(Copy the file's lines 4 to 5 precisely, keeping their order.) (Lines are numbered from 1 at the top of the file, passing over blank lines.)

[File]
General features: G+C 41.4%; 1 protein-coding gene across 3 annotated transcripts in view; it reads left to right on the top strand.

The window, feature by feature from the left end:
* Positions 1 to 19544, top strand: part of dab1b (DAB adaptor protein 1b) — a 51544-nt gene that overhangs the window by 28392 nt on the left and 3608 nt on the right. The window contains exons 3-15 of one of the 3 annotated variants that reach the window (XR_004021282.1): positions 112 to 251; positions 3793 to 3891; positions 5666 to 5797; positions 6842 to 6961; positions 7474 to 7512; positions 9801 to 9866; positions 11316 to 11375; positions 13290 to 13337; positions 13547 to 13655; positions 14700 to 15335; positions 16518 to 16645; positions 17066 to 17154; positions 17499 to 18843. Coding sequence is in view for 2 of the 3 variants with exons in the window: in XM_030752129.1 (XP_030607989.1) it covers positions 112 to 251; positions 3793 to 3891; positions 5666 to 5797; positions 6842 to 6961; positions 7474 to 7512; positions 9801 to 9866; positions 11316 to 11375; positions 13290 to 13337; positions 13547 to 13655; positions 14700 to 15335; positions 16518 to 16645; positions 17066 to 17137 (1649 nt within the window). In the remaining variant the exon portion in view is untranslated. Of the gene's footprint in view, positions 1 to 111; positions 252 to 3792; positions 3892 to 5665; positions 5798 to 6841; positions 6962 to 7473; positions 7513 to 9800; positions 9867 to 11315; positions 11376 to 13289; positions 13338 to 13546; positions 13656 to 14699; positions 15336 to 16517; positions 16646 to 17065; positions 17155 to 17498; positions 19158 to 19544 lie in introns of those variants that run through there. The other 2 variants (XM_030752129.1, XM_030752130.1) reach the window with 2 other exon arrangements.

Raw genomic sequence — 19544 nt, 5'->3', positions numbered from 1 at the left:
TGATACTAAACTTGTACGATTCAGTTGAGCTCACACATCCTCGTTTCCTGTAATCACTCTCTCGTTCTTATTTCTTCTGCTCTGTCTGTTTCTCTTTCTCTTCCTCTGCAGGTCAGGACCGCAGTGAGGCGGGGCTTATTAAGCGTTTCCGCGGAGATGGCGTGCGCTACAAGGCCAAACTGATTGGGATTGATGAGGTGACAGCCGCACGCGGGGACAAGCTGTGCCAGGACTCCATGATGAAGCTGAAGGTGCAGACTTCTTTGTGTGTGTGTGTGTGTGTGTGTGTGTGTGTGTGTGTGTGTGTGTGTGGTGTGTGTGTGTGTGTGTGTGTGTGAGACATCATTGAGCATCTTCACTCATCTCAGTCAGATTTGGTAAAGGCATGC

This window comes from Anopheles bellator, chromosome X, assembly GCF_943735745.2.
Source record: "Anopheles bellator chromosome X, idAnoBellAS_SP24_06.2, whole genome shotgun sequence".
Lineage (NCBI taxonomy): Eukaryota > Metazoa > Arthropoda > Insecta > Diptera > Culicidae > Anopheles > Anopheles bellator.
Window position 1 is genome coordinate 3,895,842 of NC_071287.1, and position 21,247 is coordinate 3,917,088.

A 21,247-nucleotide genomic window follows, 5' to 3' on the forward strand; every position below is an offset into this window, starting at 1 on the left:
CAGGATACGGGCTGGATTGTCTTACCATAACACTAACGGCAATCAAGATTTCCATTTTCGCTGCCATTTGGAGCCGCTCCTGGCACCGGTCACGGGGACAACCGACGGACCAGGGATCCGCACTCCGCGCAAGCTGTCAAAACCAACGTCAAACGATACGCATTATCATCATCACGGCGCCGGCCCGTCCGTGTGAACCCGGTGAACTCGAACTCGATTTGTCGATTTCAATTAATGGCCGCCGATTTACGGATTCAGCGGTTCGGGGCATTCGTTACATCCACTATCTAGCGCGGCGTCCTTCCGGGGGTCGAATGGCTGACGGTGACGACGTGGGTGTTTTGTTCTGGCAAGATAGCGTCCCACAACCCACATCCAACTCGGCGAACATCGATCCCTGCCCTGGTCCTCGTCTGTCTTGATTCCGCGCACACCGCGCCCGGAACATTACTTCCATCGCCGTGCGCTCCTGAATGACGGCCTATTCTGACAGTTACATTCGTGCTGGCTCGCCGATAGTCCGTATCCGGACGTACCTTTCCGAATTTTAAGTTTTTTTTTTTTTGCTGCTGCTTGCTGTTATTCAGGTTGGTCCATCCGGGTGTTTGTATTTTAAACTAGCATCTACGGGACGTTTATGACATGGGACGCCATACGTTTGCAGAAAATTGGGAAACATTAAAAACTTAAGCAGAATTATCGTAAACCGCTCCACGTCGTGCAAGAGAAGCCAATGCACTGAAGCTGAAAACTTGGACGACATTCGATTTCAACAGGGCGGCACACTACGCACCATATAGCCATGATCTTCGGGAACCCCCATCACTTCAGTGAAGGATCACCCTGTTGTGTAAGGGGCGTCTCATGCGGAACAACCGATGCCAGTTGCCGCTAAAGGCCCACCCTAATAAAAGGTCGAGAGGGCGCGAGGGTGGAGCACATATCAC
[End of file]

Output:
Raw genomic sequence — 19544 nt, 5'->3', positions numbered from 1 at the left:
TGATACTAAACTTGTACGATTCAGTTGAGCTCACACATCCTCGTTTCCTGTAATCACTCTCTCGTTCTTATTTCTTCTGCTCTGTCTGTTTCTCTTTCTCTTCCTCTGCAGGTCAGGACCGCAGTGAGGCGGGGCTTATTAAGCGTTTCCGCGGAGATGGCGTGCGCTACAAGGCCAAACTGATTGGGATTGATGAGGTGACAGCCGCACGCGGGGACAAGCTGTGCCAGGACTCCATGATGAAGCTGAAGGTGCAGACTTCTTTGTGTGTGTGTGTGTGTGTGTGTGTGTGTGTGTGTGTGTGTGTGTGTGGTGTGTGTGTGTGTGTGTGTGTGTGAGACATCATTGAGCATCTTCACTCATCTCAGTCAGATTTGGTAAAGGCATGC